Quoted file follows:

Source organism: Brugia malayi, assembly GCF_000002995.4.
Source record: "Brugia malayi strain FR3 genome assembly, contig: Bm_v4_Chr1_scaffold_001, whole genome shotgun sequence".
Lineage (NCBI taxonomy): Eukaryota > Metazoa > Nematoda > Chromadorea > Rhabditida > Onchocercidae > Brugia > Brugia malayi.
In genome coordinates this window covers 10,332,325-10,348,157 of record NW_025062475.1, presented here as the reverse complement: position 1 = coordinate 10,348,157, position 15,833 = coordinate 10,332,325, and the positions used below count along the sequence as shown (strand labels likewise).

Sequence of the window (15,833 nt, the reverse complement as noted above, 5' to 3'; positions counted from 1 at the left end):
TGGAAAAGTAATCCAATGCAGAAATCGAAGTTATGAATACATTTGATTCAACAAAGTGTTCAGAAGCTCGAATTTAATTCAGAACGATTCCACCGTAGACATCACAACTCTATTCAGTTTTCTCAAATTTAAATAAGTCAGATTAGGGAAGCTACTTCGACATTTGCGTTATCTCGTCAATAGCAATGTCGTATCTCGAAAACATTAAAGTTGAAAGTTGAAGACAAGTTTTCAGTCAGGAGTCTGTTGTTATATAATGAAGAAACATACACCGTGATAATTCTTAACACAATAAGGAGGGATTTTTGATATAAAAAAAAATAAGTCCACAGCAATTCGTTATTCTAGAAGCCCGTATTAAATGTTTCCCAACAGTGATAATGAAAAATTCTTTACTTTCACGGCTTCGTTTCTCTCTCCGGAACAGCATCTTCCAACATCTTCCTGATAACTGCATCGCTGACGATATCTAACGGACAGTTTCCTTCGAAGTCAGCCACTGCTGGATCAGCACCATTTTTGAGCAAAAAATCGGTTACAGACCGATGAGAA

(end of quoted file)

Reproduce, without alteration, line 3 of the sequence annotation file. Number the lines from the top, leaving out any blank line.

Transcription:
Lineage (NCBI taxonomy): Eukaryota > Metazoa > Nematoda > Chromadorea > Rhabditida > Onchocercidae > Brugia > Brugia malayi.